Hildebrand, JA, Baumann-Pickering S, Frasier KE, Trickey JS, Merkens KP, Wiggins SM, McDonald MA, Garrison LP, Harris D, Marques TA, Thomas L.  2015.  Passive acoustic monitoring of beaked whale densities in the Gulf of Mexico. Scientific Reports. 5:16343.: Macmillan Publishers Limited   10.1038/srep16343   Abstract

Beaked whales are deep diving elusive animals, difficult to census with conventional visual surveys. Methods are presented for the density estimation of beaked whales, using passive acoustic monitoring data collected at sites in the Gulf of Mexico (GOM) from the period during and following the Deepwater Horizon oil spill (2010–2013). Beaked whale species detected include: Gervais’ (Mesoplodon europaeus), Cuvier’s (Ziphius cavirostris), Blainville’s (Mesoplodon densirostris) and an unknown species of Mesoplodon sp. (designated as Beaked Whale Gulf — BWG). For Gervais’ and Cuvier’s beaked whales, we estimated weekly animal density using two methods, one based on the number of echolocation clicks, and another based on the detection of animal groups during 5 min time-bins. Density estimates derived from these two methods were in good general agreement. At two sites in the western GOM, Gervais’ beaked whales were present throughout the monitoring period, but Cuvier’s beaked whales were present only seasonally, with periods of low density during the summer and higher density in the winter. At an eastern GOM site, both Gervais’ and Cuvier’s beaked whales had a high density throughout the monitoring period.

Wiggins, SM, Frasier KE, Henderson EE, Hildebrand JA.  2013.  Tracking dolphin whistles using an autonomous acoustic recorder array. The Journal of the Acoustical Society of America. 133:3813-3818.: ASA   AbstractWebsite

Dolphins are known to produce nearly omnidirectional whistles that can propagate several kilometers, allowing these sounds to be localized and tracked using acoustic arrays. During the fall of 2007, a km-scale array of four autonomous acoustic recorders was deployed offshore of southern California in a known dolphin habitat at ∼800 m depth. Concurrently with the one-month recording, a fixed-point marine mammal visual survey was conducted from a moored research platform in the center of the array, providing daytime species and behavior visual confirmation. The recordings showed three main types of dolphin acoustic activity during distinct times: primarily whistling during daytime, whistling and clicking during early night, and primarily clicking during late night. Tracks from periods of daytime whistling typically were tightly grouped and traveled at a moderate rate. In one example with visual observations, traveling common dolphins (Delphinus sp.) were tracked for about 10 km with an average speed of ∼2.5 m s−1 (9 km h−1). Early night recordings had whistle localizations with wider spatial distribution and slower travel speed than daytime recordings, presumably associated with foraging behavior. Localization and tracking of dolphins over long periods has the potential to provide insight into their ecology, behavior, and potential response to stimuli.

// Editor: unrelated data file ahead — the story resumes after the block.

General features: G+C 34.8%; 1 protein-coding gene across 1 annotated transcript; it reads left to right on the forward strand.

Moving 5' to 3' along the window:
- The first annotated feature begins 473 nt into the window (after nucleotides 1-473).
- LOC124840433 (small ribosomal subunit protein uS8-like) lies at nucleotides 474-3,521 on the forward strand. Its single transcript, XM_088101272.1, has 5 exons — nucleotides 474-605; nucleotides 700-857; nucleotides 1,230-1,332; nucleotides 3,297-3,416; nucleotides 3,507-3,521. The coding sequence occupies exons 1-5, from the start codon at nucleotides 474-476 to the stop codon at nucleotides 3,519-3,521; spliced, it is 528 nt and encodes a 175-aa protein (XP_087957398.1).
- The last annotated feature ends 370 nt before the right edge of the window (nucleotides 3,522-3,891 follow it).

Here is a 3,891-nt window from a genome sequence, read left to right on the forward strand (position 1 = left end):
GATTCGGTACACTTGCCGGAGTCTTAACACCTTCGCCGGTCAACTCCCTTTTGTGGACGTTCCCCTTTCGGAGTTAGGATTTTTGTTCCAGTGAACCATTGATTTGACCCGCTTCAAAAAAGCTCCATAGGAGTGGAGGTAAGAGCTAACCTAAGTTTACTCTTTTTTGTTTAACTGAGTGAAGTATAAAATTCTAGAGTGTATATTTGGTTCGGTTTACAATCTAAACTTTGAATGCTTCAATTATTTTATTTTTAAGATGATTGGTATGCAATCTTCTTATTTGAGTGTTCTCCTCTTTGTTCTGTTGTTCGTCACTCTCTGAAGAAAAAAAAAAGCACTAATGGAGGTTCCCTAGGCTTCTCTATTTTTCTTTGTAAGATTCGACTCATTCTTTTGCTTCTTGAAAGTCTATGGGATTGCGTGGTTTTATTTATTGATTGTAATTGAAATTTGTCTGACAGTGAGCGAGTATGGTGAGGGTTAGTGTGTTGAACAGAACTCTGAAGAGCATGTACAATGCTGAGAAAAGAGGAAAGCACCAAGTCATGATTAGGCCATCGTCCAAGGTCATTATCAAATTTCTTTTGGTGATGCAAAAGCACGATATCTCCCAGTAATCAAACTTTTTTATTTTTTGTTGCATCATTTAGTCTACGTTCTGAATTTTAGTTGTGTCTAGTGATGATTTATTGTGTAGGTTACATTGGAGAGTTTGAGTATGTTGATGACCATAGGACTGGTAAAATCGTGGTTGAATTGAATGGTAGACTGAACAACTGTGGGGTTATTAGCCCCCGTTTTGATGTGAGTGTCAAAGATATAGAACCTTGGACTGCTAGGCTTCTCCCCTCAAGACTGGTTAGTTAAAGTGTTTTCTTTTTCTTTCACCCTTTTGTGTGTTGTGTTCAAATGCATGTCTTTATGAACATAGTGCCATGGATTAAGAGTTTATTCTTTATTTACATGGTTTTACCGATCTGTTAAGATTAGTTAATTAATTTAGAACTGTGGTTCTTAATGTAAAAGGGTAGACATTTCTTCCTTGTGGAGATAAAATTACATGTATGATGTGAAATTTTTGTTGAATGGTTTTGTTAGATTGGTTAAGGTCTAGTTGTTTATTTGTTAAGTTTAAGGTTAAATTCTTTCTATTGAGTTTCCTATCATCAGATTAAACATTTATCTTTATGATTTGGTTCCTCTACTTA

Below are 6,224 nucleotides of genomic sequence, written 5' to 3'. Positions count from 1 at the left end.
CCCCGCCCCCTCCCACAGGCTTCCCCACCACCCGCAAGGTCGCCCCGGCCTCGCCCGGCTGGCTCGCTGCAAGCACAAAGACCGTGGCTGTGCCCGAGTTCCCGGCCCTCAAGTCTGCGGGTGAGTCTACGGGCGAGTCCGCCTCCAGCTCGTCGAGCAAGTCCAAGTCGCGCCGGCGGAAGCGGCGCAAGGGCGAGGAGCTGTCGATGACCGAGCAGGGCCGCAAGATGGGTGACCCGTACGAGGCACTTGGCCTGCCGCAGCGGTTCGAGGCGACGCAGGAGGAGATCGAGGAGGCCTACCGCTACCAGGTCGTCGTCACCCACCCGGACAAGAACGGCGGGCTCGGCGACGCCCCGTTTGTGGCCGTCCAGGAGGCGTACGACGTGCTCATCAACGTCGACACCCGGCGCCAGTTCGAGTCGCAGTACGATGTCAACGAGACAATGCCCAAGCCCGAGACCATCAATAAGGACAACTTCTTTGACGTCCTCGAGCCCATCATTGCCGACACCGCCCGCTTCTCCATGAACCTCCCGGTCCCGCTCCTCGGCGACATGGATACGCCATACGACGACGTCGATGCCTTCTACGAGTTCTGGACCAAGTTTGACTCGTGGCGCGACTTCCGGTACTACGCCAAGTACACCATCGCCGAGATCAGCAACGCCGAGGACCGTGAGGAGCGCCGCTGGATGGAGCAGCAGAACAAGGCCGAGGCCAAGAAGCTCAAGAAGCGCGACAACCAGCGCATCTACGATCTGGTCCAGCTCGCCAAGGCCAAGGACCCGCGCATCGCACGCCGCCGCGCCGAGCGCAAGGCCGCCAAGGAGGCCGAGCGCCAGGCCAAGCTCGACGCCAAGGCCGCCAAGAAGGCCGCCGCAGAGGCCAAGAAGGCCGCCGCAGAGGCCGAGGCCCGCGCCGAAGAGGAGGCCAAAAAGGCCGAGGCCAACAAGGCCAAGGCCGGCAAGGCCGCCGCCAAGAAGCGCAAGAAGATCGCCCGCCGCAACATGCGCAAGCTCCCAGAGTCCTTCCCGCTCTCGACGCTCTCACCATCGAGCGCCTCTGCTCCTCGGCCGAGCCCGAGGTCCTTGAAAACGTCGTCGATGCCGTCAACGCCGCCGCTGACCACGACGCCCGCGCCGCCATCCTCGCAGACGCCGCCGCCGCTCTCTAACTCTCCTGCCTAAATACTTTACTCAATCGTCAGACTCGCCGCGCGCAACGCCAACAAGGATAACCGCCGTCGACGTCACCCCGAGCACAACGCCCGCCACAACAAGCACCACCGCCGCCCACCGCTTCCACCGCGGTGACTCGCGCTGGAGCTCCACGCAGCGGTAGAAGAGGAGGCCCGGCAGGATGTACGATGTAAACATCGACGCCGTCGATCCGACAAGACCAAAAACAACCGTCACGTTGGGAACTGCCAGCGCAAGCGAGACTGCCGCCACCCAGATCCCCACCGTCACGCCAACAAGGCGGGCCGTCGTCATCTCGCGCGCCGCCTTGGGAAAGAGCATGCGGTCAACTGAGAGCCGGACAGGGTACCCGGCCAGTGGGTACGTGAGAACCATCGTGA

Soldevilla, MS, Wiggins SM, Hildebrand JA, Oleson EM, Ferguson MC.  2011.  Risso's and Pacific white-sided dolphin habitat modeling from passive acoustic monitoring. Marine Ecology-Progress Series. 423:247-267.   10.3354/meps08927   AbstractWebsite

Habitat characterization allows prediction of dolphin distributions in response to oceanographic processes and can be used to understand and predict effects of anthropogenic disturbances. Many habitat models focus on contemporary dolphin occurrence and environmental predictor data, but time-lagged oceanographic data may increase a model's predictive power due to ecological successional processes. Using hourly occurrence of Risso's dolphin Grampus griseus clicks and 2 types of Pacific white-sided dolphin Lagenorhynchus obliquidens clicks in autonomous passive acoustic recordings, we investigate the importance of time-lagged predictor variables with generalized additive models. These models relate dolphin acoustic activity from recordings at 6 sites in the Southern California Bight between August 2005 and December 2007 to oceanographic variables including sea surface temperature (SST), SST coefficient of variation (CV), sea surface chlorophyll concentration (chl), chl CV, upwelling indices, and solar and lunar temporal indices. The most consistently selected variables among the trial models evaluated during cross-validation were SST (100% of models) and SST CV (80%) for Risso's dolphin clicks; solar indices (100%) and SST and SST CV (60% each) for Pacific white-sided type A (PWS A) clicks; and SST CV (100%), solar indices (100%) and SST (80%) for Pacific white-sided type B (PWS B) clicks. Best predictive models for Risso's dolphins and PWS A clicks included time-lagged variables, suggesting the importance of ecological succession between abiotic variables and dolphin occurrence, while best models of PWS B clicks were for current conditions, suggesting association with prey-aggregating features such as fronts and eddies.